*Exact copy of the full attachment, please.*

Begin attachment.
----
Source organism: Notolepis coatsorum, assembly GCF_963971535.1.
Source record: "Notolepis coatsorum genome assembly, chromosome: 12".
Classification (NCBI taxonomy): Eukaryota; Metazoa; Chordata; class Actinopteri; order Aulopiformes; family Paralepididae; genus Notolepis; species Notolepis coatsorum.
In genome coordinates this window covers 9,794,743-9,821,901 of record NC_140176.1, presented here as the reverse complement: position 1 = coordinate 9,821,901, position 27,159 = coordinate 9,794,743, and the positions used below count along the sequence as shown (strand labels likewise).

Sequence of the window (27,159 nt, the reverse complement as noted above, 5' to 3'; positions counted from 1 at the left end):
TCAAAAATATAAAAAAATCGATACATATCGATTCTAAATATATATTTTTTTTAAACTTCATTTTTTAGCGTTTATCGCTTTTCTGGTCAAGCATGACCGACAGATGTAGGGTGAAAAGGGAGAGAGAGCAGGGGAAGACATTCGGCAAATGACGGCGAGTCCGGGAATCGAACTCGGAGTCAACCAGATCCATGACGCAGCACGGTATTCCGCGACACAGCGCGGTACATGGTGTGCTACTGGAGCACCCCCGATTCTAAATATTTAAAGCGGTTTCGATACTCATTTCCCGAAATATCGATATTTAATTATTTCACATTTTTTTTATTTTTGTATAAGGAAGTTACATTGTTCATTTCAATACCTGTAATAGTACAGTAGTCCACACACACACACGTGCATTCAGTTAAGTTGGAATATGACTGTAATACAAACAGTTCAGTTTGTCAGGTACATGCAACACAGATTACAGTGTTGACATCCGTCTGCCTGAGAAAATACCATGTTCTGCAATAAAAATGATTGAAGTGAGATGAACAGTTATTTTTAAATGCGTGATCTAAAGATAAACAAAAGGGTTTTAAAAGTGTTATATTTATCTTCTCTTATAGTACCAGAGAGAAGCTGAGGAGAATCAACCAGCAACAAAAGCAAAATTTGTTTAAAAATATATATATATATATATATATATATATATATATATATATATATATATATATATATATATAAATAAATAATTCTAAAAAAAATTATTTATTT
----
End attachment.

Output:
Source organism: Notolepis coatsorum, assembly GCF_963971535.1.
Source record: "Notolepis coatsorum genome assembly, chromosome: 12".
Classification (NCBI taxonomy): Eukaryota; Metazoa; Chordata; class Actinopteri; order Aulopiformes; family Paralepididae; genus Notolepis; species Notolepis coatsorum.
In genome coordinates this window covers 9,794,743-9,821,901 of record NC_140176.1, presented here as the reverse complement: position 1 = coordinate 9,821,901, position 27,159 = coordinate 9,794,743, and the positions used below count along the sequence as shown (strand labels likewise).

Sequence of the window (27,159 nt, the reverse complement as noted above, 5' to 3'; positions counted from 1 at the left end):
TCAAAAATATAAAAAAATCGATACATATCGATTCTAAATATATATTTTTTTTAAACTTCATTTTTTAGCGTTTATCGCTTTTCTGGTCAAGCATGACCGACAGATGTAGGGTGAAAAGGGAGAGAGAGCAGGGGAAGACATTCGGCAAATGACGGCGAGTCCGGGAATCGAACTCGGAGTCAACCAGATCCATGACGCAGCACGGTATTCCGCGACACAGCGCGGTACATGGTGTGCTACTGGAGCACCCCCGATTCTAAATATTTAAAGCGGTTTCGATACTCATTTCCCGAAATATCGATATTTAATTATTTCACATTTTTTTTATTTTTGTATAAGGAAGTTACATTGTTCATTTCAATACCTGTAATAGTACAGTAGTCCACACACACACACGTGCATTCAGTTAAGTTGGAATATGACTGTAATACAAACAGTTCAGTTTGTCAGGTACATGCAACACAGATTACAGTGTTGACATCCGTCTGCCTGAGAAAATACCATGTTCTGCAATAAAAATGATTGAAGTGAGATGAACAGTTATTTTTAAATGCGTGATCTAAAGATAAACAAAAGGGTTTTAAAAGTGTTATATTTATCTTCTCTTATAGTACCAGAGAGAAGCTGAGGAGAATCAACCAGCAACAAAAGCAAAATTTGTTTAAAAATATATATATATATATATATATATATATATATATATATATATATATATATATATATATATAAATAAATAATTCTAAAAAAAATTATTTATTT